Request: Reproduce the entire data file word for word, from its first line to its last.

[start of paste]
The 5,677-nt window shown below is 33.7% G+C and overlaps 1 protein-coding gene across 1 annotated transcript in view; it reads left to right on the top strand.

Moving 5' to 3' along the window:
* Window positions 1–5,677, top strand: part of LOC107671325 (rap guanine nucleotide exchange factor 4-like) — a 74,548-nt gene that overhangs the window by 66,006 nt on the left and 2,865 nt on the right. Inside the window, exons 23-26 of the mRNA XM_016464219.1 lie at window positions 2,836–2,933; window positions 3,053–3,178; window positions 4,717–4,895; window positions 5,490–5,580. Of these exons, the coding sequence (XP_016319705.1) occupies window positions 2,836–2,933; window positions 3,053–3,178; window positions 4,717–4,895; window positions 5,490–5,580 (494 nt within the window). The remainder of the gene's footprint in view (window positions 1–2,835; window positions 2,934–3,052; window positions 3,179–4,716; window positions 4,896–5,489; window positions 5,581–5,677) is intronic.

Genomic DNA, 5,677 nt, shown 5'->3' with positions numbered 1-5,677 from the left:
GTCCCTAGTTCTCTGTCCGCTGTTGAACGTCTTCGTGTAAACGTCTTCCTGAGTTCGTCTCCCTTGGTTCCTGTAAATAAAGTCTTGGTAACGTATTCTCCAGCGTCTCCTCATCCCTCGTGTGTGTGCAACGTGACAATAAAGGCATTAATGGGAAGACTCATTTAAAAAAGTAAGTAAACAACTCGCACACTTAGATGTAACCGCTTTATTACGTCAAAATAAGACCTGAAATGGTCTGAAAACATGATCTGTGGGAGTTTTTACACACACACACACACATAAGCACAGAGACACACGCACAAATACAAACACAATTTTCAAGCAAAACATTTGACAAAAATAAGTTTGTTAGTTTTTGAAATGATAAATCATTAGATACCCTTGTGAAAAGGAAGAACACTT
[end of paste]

The 5,677-nt window shown below is 33.7% G+C and overlaps 1 protein-coding gene across 1 annotated transcript in view; it reads left to right on the top strand.

Moving 5' to 3' along the window:
* Window positions 1–5,677, top strand: part of LOC107671325 (rap guanine nucleotide exchange factor 4-like) — a 74,548-nt gene that overhangs the window by 66,006 nt on the left and 2,865 nt on the right. Inside the window, exons 23-26 of the mRNA XM_016464219.1 lie at window positions 2,836–2,933; window positions 3,053–3,178; window positions 4,717–4,895; window positions 5,490–5,580. Of these exons, the coding sequence (XP_016319705.1) occupies window positions 2,836–2,933; window positions 3,053–3,178; window positions 4,717–4,895; window positions 5,490–5,580 (494 nt within the window). The remainder of the gene's footprint in view (window positions 1–2,835; window positions 2,934–3,052; window positions 3,179–4,716; window positions 4,896–5,489; window positions 5,581–5,677) is intronic.

Genomic DNA, 5,677 nt, shown 5'->3' with positions numbered 1-5,677 from the left:
GTCCCTAGTTCTCTGTCCGCTGTTGAACGTCTTCGTGTAAACGTCTTCCTGAGTTCGTCTCCCTTGGTTCCTGTAAATAAAGTCTTGGTAACGTATTCTCCAGCGTCTCCTCATCCCTCGTGTGTGTGCAACGTGACAATAAAGGCATTAATGGGAAGACTCATTTAAAAAAGTAAGTAAACAACTCGCACACTTAGATGTAACCGCTTTATTACGTCAAAATAAGACCTGAAATGGTCTGAAAACATGATCTGTGGGAGTTTTTACACACACACACACACATAAGCACAGAGACACACGCACAAATACAAACACAATTTTCAAGCAAAACATTTGACAAAAATAAGTTTGTTAGTTTTTGAAATGATAAATCATTAGATACCCTTGTGAAAAGGAAGAACACTT